And so that little analogy, he helped me figure it out. He helped me get through that moment as an eight-year-old trying to figure out how to skate backwards. Huge for me at the time. But what I realized, as I've gotten older, is that Thomas and his I think I can is totally relevant in our lives today. We are faced with choices every single day over and over and over. I think I can. I think I'm gonna get out of bed today. I think I can. I think I'm gonna choose to own the day and not let the day own me. I think I can. Is happiness a choice, Jen? Every single day over and over and over. Is kindness a choice? Every single day. I choose to be happy, I choose to be kind, I choose to be joyful. So what, Jen? Who cares if I smile at somebody? That's not a big deal. 

If you look at those little moments every day, "little," "insignificant," they don't really matter. When they add up, because we have so many of those choices every single day, if you look at that in a week, a month, a year, five years, you've already shaped who you are with those little choices that your ethics, your morals, your character. It's those very "little," "insignificant" choices that are huge. 4th of July comes around once a year for a reason. It's special. So the moments in our life that are the "4th of July" moments, you have to have those everyday ones in order to create the big explosive amazing firework moments. It's truly building character. You got grit, you just go through it.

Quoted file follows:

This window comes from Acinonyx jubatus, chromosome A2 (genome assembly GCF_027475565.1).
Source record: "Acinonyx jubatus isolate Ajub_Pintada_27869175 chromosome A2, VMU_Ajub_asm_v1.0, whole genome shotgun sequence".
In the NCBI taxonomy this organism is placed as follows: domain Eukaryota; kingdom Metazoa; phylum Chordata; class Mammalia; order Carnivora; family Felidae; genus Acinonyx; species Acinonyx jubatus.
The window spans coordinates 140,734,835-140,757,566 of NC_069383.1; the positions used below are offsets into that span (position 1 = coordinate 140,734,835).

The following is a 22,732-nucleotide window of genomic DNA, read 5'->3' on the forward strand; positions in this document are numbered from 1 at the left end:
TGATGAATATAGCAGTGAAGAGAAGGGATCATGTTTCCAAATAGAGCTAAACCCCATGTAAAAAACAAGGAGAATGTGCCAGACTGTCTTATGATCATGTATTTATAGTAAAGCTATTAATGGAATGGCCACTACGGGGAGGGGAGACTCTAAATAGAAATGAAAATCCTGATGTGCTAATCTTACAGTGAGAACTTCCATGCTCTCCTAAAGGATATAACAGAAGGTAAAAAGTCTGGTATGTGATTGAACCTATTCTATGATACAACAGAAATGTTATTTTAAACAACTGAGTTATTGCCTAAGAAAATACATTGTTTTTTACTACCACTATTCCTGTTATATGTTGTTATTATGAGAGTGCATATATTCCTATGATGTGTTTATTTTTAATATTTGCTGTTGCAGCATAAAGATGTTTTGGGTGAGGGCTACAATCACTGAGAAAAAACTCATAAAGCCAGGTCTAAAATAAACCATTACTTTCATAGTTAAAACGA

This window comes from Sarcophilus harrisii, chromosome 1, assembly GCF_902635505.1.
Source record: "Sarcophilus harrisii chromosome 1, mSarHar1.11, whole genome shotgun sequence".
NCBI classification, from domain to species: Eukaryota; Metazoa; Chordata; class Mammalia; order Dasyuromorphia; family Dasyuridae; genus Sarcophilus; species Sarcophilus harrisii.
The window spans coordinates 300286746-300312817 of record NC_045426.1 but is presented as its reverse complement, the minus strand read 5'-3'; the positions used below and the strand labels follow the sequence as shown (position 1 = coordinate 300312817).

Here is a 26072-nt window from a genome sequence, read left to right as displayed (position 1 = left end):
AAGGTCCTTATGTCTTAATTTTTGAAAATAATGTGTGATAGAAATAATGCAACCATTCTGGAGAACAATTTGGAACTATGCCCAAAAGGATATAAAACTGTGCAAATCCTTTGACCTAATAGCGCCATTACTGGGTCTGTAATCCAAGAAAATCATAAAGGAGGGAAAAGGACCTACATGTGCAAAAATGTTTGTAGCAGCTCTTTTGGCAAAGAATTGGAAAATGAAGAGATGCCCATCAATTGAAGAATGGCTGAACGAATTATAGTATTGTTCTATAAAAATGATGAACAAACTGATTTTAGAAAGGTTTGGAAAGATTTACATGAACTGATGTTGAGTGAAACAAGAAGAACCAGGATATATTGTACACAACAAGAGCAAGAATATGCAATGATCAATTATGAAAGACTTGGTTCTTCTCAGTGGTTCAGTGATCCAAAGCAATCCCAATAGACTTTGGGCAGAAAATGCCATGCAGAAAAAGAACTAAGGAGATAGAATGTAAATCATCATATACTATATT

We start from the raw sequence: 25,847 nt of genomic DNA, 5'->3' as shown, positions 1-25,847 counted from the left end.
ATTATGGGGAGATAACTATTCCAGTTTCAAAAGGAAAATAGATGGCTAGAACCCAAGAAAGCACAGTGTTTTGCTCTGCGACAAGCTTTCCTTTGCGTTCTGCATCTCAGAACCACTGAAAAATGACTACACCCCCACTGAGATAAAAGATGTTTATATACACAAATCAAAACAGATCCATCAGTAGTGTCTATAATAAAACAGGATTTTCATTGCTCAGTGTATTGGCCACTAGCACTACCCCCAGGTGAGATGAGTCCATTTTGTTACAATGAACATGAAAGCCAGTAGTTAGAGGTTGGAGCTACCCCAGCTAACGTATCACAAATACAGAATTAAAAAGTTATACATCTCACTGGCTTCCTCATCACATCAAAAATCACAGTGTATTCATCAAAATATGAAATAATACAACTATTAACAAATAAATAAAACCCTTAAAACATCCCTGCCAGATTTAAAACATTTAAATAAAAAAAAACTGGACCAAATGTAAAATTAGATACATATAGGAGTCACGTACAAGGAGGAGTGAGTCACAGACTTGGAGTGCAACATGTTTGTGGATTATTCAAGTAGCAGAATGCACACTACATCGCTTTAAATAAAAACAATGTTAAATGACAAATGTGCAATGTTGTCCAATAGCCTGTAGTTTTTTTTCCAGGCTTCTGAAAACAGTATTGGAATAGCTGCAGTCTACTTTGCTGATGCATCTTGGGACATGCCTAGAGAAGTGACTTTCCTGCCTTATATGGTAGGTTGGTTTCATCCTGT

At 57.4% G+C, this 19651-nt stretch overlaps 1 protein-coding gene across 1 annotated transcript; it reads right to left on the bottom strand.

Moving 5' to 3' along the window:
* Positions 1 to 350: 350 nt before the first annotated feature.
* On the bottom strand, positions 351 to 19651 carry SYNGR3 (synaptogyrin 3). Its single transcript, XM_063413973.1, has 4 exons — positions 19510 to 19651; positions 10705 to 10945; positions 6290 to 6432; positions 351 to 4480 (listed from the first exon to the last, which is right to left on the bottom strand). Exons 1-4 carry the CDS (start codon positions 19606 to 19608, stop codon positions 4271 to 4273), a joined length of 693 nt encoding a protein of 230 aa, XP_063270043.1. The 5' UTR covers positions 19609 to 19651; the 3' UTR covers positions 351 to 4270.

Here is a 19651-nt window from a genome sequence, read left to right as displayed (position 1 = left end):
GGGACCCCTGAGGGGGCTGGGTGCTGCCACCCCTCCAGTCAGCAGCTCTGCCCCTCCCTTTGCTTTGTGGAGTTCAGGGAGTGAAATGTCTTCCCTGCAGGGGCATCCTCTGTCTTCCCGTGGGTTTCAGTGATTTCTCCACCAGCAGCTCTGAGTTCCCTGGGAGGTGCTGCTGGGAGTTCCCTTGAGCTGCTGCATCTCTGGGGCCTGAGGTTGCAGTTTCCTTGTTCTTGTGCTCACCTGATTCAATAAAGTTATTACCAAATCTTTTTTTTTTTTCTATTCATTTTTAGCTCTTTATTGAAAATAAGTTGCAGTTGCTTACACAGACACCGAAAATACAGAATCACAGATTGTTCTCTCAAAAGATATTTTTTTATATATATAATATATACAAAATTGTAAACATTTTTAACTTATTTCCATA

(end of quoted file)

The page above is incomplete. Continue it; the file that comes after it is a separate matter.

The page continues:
I had a gig in Toronto yesterday, and I performed and I spoke for 6,000 amazing six through eighth graders with so much energy, and my flight was late, and my bag ended up in the international thing, and I got to my hotel so much later, and I was tired. And a crazy alarm went off this morning twice in my hotel room and I almost ripped it right out of the wall. My point is being here on this stage today was far more important than me complaining and wallowing and you just figure it out and you choose and you make the choice. It's not anybody else's choice, anybody else's fault, you make the choice every single day. 

My parents used to say, "Well, if it's worth it, if you want it bad enough, you'll figure it out." So if you want it bad enough, you'll figure it out. That next job, that scary move, person you're in love with, but you're not saying anything, whatever it is. Because you know what unifies us in here, we all have obstacles and a lot of people's are invisible. You don't know what's going on in someone's here. But we all have struggles and we all have obstacles. 

Another thing we all have, gifts, talents, and abilities. Every single persons in here is equal, is of equal value. Yeah, but, Jen, my life's boring, and no one pays attention, and I don't have a platform. I mean, it's easy for you, you're on the stage. I don't have a social media following, I don't have a stage, I don't have people who listen to me. I'm not making an impact. You are. You have family or friends, co-workers, people in activities or groups that you're involved in. That's your platform, that's your stage. You are making an impact, whether you wanna realize it or not. So you can just...you can deny that or you can recognize and take ownership of it.